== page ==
Can’t We Just Reverse the Polarity?: The Topin system is full of plot-convenient interference that makes it easy for Ro and Kalita to be all covert and stuff. Though the plan would never have worked without Picard and the gang’s cooperation.
There is No Honor in Being Pummeled: When rescuing Evek’s ship, Picard asks Worf if he can detonate torpedoes between the Maquis ships and the Cardassian ship—which he does, a rather fine piece of needle-threading with high explosives. Because he’s just that awesome.
No Sex, Please, We’re Starfleet: Ro grabs a random stranger and kisses him in the bar so Worf and Data won’t notice her when she starts her mission. Later, she and Picard pretend to be making out in a corner of the bar while having a clandestine meeting. (Which means Sir Patrick Stewart got to direct himself making pretend nookie with a hot chick. It’s good to be king...)
In the Driver’s Seat: Ro relieves Ensign Gates at conn during the rescue of Evek’s ship.
I Believe I Said That: “When an old fighter like me dies, someone always steps forward to take his place.”
Macias’s last words.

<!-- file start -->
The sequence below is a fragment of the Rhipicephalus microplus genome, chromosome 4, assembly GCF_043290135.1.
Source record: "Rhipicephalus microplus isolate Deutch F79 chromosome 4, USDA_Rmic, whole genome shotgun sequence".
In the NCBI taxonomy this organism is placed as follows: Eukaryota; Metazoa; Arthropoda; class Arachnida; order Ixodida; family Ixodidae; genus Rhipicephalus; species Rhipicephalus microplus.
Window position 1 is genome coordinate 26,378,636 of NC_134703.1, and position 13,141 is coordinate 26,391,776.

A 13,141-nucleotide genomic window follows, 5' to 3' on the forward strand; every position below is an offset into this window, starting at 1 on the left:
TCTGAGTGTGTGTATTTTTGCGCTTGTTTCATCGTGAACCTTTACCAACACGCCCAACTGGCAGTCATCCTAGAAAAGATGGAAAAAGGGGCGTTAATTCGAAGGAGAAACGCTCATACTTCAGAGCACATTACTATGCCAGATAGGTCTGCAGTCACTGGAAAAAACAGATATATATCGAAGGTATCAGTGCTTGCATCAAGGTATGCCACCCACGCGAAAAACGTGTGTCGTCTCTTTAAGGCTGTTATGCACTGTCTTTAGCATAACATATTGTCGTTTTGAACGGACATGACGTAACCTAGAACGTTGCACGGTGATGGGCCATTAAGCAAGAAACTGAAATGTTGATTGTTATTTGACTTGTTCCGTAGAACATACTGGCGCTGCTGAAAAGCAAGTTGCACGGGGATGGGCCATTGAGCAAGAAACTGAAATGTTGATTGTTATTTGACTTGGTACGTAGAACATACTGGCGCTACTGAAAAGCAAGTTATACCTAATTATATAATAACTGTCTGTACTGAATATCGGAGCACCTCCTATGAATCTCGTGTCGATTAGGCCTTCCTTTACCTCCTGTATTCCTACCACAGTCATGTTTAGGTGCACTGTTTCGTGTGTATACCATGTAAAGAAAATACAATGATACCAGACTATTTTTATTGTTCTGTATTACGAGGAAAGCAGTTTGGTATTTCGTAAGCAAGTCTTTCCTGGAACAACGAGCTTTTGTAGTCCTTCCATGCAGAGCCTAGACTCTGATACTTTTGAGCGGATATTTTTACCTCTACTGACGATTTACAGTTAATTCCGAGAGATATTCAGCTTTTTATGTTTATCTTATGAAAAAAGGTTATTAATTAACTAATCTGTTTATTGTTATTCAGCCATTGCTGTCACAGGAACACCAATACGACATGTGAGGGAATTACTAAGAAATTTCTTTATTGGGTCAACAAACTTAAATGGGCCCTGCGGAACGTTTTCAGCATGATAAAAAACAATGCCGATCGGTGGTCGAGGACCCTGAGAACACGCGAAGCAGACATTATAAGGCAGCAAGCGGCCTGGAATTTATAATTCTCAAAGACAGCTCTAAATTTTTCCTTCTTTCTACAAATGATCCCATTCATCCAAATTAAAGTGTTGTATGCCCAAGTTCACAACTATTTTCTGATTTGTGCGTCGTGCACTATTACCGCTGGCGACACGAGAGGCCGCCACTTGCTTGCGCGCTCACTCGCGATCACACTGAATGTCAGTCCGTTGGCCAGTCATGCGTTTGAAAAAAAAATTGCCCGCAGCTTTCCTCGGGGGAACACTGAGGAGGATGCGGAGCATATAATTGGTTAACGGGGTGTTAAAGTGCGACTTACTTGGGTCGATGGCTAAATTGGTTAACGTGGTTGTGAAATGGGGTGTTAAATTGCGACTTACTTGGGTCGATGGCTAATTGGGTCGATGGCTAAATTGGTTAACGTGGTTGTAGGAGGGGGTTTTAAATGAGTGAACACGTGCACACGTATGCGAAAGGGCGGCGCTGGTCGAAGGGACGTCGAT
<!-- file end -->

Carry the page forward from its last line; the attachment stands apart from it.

Welcome Aboard: Michelle Forbes returns as Ro for the first time since the sixth season’s “Rascals,” and we find out what the character’s been doing all this time.
Richard Poe and Natalija Nogulich return as Evek and Nechayev, respectively—those two were also in “Journey’s End” and “The Maquis” on Deep Space Nine. Both actors will appear again in the same roles on DS9, Poe in “Tribunal,” Nogulich in “The Search Part 2.”
Shannon Cochran makes the first of two appearances as Kalita; she’ll play the role again in DS9’s “Defiant.” Cochran will also play Martok’s wife Sirella in DS9’s “You Are Cordially Invited...” and Romulan Senator Tal’Aura in Star Trek Nemesis.
William Thomas Jr. gets to be mildly slimy as Santos, John Franklyn-Robbins gets to be paternal as Macias, and Sam Alejan gets to be kissed by Michelle Forbes as the guy the in the bar.